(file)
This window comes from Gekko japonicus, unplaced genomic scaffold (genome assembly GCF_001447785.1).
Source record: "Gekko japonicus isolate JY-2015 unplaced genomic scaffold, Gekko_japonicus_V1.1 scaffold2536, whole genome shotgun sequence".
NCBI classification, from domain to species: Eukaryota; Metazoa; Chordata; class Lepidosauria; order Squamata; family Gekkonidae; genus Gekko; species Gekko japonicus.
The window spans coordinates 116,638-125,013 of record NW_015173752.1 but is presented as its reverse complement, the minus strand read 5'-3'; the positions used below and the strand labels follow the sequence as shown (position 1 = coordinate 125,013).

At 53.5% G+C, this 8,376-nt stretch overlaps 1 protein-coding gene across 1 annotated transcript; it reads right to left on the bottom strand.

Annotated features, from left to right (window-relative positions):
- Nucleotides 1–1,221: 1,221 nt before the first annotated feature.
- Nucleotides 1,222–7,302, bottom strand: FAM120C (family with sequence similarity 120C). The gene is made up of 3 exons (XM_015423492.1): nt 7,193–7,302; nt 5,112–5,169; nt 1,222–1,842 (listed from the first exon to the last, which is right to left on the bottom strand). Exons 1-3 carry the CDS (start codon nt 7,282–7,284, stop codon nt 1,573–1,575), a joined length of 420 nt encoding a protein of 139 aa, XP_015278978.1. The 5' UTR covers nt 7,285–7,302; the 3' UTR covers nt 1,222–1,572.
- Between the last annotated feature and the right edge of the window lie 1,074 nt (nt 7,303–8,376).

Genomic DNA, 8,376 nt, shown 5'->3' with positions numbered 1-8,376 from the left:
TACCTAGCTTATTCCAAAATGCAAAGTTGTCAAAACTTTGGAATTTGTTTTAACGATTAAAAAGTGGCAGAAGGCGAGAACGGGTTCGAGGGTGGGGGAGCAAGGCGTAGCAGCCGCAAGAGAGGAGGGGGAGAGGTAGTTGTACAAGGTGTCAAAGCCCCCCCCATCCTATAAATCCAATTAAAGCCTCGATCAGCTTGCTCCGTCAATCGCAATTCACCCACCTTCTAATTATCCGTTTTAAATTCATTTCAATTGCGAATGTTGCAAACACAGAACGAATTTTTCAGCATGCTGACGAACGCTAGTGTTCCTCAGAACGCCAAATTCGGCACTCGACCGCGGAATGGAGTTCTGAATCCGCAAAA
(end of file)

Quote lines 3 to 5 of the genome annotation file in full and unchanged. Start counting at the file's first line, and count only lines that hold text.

NCBI classification, from domain to species: Eukaryota; Metazoa; Chordata; class Lepidosauria; order Squamata; family Gekkonidae; genus Gekko; species Gekko japonicus.
The window spans coordinates 116,638-125,013 of record NW_015173752.1 but is presented as its reverse complement, the minus strand read 5'-3'; the positions used below and the strand labels follow the sequence as shown (position 1 = coordinate 125,013).

At 53.5% G+C, this 8,376-nt stretch overlaps 1 protein-coding gene across 1 annotated transcript; it reads right to left on the bottom strand.